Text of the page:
The $1.4 million-a-year Naracoorte saleyards will soon be run as a separate business under the council’s umbrella.
It is a major step forward for Naracoorte Lucindale Council in appeasing ratepayers who have for years called for more transparency and accountability in the running of the Naracoorte Regional Livestock Exchange.
The council’s director of planning, environment and community development Steve Bourne said community public consultation last year had given the council valuable feedback about how it should be running the saleyards.
It was clear the community wanted to see how the money was generated and where it went.
“The council want to be quite clear that the NRLE operates on revenue generated from the use of the facility,” Mr Bourne said.
“Establishing a board, with the responsibility of implementing a strategic management plan for council, gives the board clear direction on operating the NRLE as a commercial business.
The board will have a long-term strategic view and set longer term plans, in addition to an annual business plan.
“Capital upgrades will be factored into business plans to ensure the NRLE does not require council funds when new infrastructure is constructed.
This includes the current development, which will be totally funded by the NRLE users and the Australian Government grant.”
A new Naracoorte Regional Livestock Exchange Committee was set up on May 30.
It will be what’s known as a section 41 committee – a reference to part of the Local Government Act 1999 which says a committee can “manage or administer property, facilities or activities on behalf of the council”.
The council is also considering a draft 10-year strategic management plan for the new committee to implement.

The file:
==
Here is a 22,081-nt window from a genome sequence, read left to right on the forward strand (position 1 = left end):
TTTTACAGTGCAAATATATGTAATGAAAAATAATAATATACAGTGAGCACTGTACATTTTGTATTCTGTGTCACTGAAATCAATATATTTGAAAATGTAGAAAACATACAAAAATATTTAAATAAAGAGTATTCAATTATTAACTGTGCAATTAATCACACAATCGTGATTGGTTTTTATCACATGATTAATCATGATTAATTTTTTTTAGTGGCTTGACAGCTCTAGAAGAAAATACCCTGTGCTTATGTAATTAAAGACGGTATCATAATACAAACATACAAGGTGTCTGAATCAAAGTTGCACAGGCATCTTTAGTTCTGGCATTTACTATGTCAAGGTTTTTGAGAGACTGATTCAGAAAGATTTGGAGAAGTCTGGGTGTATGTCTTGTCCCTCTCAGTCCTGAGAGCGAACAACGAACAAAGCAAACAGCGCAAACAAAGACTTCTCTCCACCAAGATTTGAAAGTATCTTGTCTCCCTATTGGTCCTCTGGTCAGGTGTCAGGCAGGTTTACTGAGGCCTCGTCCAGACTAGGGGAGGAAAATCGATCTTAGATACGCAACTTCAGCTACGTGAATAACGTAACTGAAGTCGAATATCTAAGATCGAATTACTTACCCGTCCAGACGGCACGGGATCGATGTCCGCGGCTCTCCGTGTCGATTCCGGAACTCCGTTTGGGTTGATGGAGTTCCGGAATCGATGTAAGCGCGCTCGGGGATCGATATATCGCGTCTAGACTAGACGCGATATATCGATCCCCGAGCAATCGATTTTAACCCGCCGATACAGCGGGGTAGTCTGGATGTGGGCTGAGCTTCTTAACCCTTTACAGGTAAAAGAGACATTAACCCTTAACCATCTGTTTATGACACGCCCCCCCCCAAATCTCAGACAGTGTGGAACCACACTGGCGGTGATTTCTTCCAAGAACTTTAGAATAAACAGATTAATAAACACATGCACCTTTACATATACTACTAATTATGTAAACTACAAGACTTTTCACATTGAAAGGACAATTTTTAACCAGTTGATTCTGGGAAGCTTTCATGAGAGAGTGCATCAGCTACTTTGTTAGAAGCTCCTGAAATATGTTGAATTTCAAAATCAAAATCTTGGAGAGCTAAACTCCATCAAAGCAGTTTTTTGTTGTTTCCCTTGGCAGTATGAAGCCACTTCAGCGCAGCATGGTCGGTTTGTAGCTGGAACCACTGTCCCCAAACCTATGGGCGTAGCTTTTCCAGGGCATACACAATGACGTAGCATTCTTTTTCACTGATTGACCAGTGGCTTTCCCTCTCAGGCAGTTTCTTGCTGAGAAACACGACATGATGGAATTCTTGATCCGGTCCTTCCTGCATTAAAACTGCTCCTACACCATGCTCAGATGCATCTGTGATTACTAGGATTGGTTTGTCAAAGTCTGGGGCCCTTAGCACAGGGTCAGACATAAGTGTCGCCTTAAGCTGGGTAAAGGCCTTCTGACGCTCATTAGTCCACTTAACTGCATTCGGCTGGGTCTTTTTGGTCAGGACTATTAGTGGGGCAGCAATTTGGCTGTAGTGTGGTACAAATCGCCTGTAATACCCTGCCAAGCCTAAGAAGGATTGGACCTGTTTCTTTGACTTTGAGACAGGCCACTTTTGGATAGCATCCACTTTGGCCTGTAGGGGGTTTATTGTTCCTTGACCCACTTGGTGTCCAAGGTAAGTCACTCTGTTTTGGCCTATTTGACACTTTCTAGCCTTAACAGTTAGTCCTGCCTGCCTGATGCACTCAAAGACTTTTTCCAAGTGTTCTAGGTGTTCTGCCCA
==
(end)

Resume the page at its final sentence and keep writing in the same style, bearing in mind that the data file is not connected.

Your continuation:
The council’s May 22 meeting decided to review the draft again before adopting it.
The committee will consist of two elected members of the council; two community representatives with “strong business acumen (and) knowledge of the livestock industry” who will be “committed to the growth of the NRLE”; non-voting members, chief executive officer Helen Macdonald and Mr Bourne.
The council will decide who chairs the committee each year.
Mr Bourne said the council was ready to advertise for community representatives.
The committee will oversee the development, construction and general operations of the saleyards, which expects to have a throughput of 500,000 sheep and 105,000 cattle in 2012-13.
It will also monitor the saleyards’ financial performance; advise the council on the strategic plan; and develop an annual business plan.
The committee will meet at least four times a year and the meetings will be open to the public.
According to the council’s 2012-13 draft budget, the saleyards will have an operating income of $1,431,550 - 7.5 per cent more than this financial year.
Revenue will include: EU cattle $21,000, store cattle $56,700, dead stock disposal $10,000, paddock charges $10,000, National Livestock Identification System tags $18,000 and truck wash $120,000.
Operating expenses are estimated at $928,945.
Depreciation of $250,133 is nearly 75 per cent higher than in 2011-12 because of the new roof and other improvements now being built.
Some of the other major spending items in the 2012-13 saleyards budget are:
$55,510 in recovery of administrative costs from the council, which provides management, payroll and accounts services to the saleyards.
$70,000 for electricity, including $30,000 for the wastewater treatment plant and a 10 per cent allowance for cost increases.
$166,301 loan interest.
$41,533 project management.
$20,000 truck maintenance.
$85,000 reduction in yard maintenance and washing as a direct impact of the new infrastructure.
$15,000 soft fl oor loading only, contract for supply and transport.
The saleyards will have a similar fee structure to 2011-12 in the next financial year but with a Consumer Price Index increase.
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